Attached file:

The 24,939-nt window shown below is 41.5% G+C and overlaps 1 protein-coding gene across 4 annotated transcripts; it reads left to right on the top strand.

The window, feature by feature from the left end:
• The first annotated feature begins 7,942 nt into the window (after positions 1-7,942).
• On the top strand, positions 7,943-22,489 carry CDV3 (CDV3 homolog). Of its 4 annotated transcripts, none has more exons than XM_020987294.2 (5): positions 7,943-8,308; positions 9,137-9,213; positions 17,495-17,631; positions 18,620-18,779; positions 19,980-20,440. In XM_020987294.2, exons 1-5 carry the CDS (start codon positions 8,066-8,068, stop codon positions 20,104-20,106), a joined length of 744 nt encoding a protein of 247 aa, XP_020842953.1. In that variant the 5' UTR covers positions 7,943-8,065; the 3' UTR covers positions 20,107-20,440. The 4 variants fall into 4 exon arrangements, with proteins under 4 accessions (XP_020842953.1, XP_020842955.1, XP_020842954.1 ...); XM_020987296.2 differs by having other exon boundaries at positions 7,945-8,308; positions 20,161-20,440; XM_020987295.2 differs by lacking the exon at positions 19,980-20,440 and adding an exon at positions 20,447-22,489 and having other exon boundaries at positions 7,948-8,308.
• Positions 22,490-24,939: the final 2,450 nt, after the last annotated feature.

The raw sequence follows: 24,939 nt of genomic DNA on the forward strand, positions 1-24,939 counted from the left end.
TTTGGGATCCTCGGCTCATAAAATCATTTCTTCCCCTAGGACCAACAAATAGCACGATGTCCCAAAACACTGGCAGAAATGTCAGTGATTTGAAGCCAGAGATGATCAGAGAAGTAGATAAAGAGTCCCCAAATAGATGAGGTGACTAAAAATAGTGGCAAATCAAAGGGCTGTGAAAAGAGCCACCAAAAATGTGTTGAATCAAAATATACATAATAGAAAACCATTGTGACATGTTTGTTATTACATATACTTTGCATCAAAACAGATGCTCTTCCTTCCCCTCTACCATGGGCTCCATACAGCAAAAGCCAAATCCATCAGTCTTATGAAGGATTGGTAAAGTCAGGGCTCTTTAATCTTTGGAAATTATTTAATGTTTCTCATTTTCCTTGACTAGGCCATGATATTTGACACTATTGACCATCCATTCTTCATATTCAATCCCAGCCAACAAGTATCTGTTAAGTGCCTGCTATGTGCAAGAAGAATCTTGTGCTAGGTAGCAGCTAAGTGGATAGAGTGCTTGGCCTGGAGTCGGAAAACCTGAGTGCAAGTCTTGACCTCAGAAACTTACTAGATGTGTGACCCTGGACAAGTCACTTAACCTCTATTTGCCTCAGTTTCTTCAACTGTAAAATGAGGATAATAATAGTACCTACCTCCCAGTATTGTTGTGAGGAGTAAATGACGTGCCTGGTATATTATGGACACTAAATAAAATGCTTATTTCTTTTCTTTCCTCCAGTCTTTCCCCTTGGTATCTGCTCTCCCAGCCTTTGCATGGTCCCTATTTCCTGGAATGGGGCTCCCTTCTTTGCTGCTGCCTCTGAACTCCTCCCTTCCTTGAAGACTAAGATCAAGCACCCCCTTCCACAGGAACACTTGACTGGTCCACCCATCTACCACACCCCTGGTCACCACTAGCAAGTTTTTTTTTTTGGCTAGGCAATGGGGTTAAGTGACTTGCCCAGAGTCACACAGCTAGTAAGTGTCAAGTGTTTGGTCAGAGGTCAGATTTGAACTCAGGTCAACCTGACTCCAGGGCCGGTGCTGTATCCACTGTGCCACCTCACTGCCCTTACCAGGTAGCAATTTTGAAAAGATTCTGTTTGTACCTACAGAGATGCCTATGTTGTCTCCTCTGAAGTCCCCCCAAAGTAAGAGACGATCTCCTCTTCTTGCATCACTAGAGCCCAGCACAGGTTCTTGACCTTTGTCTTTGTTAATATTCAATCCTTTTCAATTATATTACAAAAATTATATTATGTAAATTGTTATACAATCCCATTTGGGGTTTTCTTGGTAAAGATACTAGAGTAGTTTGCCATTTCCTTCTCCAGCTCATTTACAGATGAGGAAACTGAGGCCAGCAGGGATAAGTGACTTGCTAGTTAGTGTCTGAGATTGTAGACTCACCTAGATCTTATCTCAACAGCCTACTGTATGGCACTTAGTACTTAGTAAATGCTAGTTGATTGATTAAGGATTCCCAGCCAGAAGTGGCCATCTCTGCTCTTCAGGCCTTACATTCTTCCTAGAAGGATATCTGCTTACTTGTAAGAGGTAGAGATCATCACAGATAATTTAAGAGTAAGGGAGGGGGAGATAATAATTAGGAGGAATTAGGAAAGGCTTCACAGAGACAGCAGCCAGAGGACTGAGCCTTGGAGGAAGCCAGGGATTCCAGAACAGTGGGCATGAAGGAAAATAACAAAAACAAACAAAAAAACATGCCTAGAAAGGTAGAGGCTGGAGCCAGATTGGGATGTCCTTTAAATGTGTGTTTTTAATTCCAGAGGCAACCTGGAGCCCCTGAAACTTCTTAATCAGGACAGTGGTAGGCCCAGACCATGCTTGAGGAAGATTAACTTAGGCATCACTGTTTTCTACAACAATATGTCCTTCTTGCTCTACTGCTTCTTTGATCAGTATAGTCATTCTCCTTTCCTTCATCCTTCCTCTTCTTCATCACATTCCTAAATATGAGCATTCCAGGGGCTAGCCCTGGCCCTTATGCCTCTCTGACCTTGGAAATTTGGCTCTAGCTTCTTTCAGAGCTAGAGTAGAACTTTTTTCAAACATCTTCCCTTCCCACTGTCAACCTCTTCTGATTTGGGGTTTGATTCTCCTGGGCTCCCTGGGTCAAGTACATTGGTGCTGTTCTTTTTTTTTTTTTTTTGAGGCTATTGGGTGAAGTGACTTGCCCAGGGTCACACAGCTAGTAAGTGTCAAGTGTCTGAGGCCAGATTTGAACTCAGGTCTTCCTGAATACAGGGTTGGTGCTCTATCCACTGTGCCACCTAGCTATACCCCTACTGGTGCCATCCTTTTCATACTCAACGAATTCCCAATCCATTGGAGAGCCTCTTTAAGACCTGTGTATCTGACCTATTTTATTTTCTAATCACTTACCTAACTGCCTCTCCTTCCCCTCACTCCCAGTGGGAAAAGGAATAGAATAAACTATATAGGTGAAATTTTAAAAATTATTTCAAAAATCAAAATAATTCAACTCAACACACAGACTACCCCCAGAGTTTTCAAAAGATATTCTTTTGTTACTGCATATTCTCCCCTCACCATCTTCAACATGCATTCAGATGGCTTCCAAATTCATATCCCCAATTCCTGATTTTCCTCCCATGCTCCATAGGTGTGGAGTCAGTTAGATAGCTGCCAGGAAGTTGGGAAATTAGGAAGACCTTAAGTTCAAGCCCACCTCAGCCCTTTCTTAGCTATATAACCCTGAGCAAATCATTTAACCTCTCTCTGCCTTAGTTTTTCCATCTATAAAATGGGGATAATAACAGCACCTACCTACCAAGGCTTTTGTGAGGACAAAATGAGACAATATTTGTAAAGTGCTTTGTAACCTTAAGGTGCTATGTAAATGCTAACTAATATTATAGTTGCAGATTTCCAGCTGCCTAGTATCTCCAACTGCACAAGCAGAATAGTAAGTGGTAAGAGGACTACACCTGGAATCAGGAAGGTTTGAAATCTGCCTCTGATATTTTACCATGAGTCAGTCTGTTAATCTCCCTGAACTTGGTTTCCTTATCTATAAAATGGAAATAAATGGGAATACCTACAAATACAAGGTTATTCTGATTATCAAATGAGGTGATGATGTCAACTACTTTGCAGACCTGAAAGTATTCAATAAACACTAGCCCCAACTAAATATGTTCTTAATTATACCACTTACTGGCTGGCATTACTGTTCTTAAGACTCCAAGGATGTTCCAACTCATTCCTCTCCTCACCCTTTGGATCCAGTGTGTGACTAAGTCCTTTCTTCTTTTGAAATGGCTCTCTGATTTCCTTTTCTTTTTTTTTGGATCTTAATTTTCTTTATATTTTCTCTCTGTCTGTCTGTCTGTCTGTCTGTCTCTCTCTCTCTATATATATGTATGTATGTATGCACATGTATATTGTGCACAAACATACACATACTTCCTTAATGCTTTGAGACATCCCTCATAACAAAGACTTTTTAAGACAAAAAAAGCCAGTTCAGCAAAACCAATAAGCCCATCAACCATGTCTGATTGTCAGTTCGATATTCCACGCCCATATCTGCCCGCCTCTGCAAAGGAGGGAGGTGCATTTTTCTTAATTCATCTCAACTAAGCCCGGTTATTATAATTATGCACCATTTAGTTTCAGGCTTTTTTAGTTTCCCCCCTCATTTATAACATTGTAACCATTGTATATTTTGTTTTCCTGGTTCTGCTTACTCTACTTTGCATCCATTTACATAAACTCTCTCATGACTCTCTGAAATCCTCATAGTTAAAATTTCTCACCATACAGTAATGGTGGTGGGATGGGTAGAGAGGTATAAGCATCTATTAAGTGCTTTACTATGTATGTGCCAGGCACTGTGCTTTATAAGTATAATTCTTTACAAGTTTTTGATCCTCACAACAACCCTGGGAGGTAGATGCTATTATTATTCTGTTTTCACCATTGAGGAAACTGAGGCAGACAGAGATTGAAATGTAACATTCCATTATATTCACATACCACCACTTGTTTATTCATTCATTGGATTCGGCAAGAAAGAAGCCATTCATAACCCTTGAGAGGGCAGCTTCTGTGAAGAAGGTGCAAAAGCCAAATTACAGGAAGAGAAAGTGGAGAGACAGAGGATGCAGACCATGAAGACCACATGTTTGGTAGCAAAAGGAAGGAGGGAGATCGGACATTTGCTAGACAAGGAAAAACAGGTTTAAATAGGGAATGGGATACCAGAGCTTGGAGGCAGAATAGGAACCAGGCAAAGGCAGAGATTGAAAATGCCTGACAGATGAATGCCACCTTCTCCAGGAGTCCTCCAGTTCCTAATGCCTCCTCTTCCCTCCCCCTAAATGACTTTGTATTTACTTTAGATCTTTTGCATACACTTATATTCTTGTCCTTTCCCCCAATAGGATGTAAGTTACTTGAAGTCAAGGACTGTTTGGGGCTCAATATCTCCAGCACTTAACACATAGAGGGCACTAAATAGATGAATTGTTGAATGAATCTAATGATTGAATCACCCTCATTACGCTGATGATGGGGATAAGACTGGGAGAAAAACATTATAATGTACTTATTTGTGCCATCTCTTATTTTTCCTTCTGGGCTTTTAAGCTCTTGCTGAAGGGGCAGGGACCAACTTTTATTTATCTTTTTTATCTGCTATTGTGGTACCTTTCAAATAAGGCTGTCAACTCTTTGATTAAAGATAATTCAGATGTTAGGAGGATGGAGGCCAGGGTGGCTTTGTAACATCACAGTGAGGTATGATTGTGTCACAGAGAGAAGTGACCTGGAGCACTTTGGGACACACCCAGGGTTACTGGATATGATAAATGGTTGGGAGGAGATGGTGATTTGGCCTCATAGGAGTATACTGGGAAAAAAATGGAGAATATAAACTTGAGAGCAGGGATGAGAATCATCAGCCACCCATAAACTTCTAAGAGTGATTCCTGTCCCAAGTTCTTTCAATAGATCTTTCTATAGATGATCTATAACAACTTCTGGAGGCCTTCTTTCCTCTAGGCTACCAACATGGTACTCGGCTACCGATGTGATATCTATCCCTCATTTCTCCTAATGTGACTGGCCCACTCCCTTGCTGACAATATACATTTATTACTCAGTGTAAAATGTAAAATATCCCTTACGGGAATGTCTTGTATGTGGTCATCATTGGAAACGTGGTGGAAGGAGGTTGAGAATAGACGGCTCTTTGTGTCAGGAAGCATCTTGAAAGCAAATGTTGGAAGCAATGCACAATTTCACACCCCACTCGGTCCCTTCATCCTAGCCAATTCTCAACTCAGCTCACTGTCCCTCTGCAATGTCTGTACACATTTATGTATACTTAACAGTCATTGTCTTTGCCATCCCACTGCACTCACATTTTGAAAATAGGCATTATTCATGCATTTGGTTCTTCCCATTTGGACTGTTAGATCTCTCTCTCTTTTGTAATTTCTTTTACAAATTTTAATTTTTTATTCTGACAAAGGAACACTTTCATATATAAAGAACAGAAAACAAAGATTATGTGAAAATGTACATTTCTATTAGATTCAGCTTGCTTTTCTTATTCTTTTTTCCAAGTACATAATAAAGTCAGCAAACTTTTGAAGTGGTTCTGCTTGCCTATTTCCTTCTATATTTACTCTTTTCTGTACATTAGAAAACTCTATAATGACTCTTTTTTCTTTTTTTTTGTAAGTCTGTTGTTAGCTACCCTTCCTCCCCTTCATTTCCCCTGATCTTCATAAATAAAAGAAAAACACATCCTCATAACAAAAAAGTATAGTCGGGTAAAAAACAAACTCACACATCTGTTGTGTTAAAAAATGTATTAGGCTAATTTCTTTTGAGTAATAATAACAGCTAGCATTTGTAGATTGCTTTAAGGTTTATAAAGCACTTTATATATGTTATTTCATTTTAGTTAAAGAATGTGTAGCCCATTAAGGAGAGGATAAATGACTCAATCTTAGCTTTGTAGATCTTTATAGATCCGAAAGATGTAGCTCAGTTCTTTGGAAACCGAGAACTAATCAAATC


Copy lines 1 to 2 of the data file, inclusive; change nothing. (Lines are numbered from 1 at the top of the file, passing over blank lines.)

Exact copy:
The 24,939-nt window shown below is 41.5% G+C and overlaps 1 protein-coding gene across 4 annotated transcripts; it reads left to right on the top strand.

The window, feature by feature from the left end: